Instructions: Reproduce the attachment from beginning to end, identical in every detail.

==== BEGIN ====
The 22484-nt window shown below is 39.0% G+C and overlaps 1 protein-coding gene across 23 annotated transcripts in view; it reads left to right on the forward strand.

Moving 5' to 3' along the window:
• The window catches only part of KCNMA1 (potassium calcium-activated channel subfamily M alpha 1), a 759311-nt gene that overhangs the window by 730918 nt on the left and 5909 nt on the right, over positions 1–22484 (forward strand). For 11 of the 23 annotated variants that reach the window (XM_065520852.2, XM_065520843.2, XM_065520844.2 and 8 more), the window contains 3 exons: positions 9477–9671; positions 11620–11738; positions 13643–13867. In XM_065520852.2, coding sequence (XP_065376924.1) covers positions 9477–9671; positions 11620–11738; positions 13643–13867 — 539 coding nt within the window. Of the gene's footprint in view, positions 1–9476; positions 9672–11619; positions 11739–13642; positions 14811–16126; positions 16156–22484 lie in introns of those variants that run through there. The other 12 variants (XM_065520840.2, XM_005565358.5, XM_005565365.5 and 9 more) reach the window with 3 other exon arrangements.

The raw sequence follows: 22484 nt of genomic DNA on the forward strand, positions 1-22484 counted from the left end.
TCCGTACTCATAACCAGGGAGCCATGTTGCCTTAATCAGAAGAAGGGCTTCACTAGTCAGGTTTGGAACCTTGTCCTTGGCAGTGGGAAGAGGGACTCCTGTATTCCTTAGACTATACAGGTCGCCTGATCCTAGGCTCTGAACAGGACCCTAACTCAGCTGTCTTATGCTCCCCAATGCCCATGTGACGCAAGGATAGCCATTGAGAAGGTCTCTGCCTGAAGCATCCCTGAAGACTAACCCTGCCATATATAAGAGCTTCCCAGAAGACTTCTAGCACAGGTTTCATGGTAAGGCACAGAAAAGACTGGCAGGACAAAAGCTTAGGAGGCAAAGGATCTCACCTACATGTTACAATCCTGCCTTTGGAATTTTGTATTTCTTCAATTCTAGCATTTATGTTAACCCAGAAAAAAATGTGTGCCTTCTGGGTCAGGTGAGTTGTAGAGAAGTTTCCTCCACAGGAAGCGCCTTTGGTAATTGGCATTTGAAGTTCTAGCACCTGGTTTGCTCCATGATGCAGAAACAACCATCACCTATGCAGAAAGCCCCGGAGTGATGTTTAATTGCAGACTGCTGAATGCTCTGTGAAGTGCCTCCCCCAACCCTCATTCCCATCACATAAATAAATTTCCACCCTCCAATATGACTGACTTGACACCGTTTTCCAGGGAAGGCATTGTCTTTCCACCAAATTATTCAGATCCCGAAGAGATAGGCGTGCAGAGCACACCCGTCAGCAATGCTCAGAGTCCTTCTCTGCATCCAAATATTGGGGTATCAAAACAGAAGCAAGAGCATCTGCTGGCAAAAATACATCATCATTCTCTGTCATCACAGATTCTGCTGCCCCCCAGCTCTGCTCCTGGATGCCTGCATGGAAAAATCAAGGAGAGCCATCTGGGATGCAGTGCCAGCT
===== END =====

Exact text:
The 22484-nt window shown below is 39.0% G+C and overlaps 1 protein-coding gene across 23 annotated transcripts in view; it reads left to right on the forward strand.

Moving 5' to 3' along the window:
• The window catches only part of KCNMA1 (potassium calcium-activated channel subfamily M alpha 1), a 759311-nt gene that overhangs the window by 730918 nt on the left and 5909 nt on the right, over positions 1–22484 (forward strand). For 11 of the 23 annotated variants that reach the window (XM_065520852.2, XM_065520843.2, XM_065520844.2 and 8 more), the window contains 3 exons: positions 9477–9671; positions 11620–11738; positions 13643–13867. In XM_065520852.2, coding sequence (XP_065376924.1) covers positions 9477–9671; positions 11620–11738; positions 13643–13867 — 539 coding nt within the window. Of the gene's footprint in view, positions 1–9476; positions 9672–11619; positions 11739–13642; positions 14811–16126; positions 16156–22484 lie in introns of those variants that run through there. The other 12 variants (XM_065520840.2, XM_005565358.5, XM_005565365.5 and 9 more) reach the window with 3 other exon arrangements.

The raw sequence follows: 22484 nt of genomic DNA on the forward strand, positions 1-22484 counted from the left end.
TCCGTACTCATAACCAGGGAGCCATGTTGCCTTAATCAGAAGAAGGGCTTCACTAGTCAGGTTTGGAACCTTGTCCTTGGCAGTGGGAAGAGGGACTCCTGTATTCCTTAGACTATACAGGTCGCCTGATCCTAGGCTCTGAACAGGACCCTAACTCAGCTGTCTTATGCTCCCCAATGCCCATGTGACGCAAGGATAGCCATTGAGAAGGTCTCTGCCTGAAGCATCCCTGAAGACTAACCCTGCCATATATAAGAGCTTCCCAGAAGACTTCTAGCACAGGTTTCATGGTAAGGCACAGAAAAGACTGGCAGGACAAAAGCTTAGGAGGCAAAGGATCTCACCTACATGTTACAATCCTGCCTTTGGAATTTTGTATTTCTTCAATTCTAGCATTTATGTTAACCCAGAAAAAAATGTGTGCCTTCTGGGTCAGGTGAGTTGTAGAGAAGTTTCCTCCACAGGAAGCGCCTTTGGTAATTGGCATTTGAAGTTCTAGCACCTGGTTTGCTCCATGATGCAGAAACAACCATCACCTATGCAGAAAGCCCCGGAGTGATGTTTAATTGCAGACTGCTGAATGCTCTGTGAAGTGCCTCCCCCAACCCTCATTCCCATCACATAAATAAATTTCCACCCTCCAATATGACTGACTTGACACCGTTTTCCAGGGAAGGCATTGTCTTTCCACCAAATTATTCAGATCCCGAAGAGATAGGCGTGCAGAGCACACCCGTCAGCAATGCTCAGAGTCCTTCTCTGCATCCAAATATTGGGGTATCAAAACAGAAGCAAGAGCATCTGCTGGCAAAAATACATCATCATTCTCTGTCATCACAGATTCTGCTGCCCCCCAGCTCTGCTCCTGGATGCCTGCATGGAAAAATCAAGGAGAGCCATCTGGGATGCAGTGCCAGCT